For a little handful of pay on a few Saturday nights.
New-mown hay smell and wind of the plain made her
a woman whose ribs had the power of the hills in
them and her hands were tough for work and there
was passion for life in her womb.
She and her man crossed the ocean and the years that
marked their faces saw them haggling with landlords
and grocers while six children played on the stones
and prowled in the garbage cans.
One child coughed its lungs away, two more have adenoids
and can neither talk nor run like their mother,
one is in jail, two have jobs in a box factory
And as they fold the pasteboard, they wonder what the
wishing is and the wistful glory in them that flutters
faintly when the glimmer of spring comes on
the air or the green of summer turns brown:
They do not know it is the new-mown hay smell calling
and the wind of the plain praying for them to come
back and take hold of life again with tough hands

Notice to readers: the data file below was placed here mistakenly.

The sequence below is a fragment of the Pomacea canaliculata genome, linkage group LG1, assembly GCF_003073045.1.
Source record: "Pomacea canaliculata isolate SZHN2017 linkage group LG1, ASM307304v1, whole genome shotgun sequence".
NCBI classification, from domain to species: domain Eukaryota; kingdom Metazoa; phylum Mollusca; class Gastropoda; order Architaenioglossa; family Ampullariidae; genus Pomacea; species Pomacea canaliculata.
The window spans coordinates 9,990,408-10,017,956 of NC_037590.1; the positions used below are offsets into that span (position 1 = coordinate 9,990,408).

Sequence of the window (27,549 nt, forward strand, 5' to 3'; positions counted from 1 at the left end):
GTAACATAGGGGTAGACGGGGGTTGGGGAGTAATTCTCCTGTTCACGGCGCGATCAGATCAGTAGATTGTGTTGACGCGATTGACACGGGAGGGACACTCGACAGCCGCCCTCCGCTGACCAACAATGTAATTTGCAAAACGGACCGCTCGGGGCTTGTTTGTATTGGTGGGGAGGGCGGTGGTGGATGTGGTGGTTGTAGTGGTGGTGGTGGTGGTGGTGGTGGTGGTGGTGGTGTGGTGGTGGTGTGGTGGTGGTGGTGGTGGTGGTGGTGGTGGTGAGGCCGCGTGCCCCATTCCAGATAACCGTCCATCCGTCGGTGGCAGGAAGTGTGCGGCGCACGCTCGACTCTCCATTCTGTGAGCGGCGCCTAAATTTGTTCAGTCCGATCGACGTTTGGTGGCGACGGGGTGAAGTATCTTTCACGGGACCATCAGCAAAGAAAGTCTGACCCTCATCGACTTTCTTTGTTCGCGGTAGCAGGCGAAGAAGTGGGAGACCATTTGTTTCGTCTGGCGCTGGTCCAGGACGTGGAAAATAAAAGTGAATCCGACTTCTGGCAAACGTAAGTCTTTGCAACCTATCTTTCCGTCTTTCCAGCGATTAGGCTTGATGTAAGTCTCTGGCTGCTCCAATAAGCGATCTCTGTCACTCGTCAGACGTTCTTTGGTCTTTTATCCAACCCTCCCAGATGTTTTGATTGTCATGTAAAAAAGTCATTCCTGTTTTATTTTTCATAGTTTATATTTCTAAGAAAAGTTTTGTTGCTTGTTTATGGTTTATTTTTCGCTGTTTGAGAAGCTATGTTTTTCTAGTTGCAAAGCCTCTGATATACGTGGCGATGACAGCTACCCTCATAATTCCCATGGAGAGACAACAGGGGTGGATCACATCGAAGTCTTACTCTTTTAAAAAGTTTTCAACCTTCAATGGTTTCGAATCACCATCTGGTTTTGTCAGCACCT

and with passion.
Cross the hands over the breast here—so.
Straighten the legs a little more—so.
And call for the wagon to come and take her home.
Her mother will cry some and so will her sisters and
But all of the others got down and they are safe and
this is the only one of the factory girls who
wasn't lucky in making the jump when the fire broke.
It is the hand of God and the lack of fire escapes.
I am the nigger.
Singer of songs,
Dancer. . .
Softer than fluff of cotton. . .
Harder than dark earth
Roads beaten in the sun
By the bare feet of slaves. . .
Foam of teeth. . . breaking crash of laughter. . .
Red love of the blood of woman,
White love of the tumbling pickaninnies. . .
Lazy love of the banjo thrum. . .
Sweated and driven for the harvest-wage,
Loud laughter with hands like hams,
Fists toughened on the handles,
Smiling the slumber dreams of old jungles,
Crazy as the sun and dew and dripping, heaving life
of the jungle,
Brooding and muttering with memories of shackles:
I am the nigger.
Look at me.
I am the nigger.
Ready to Kill
Ten minutes now I have been looking at this.
I have gone by here before and wondered about it.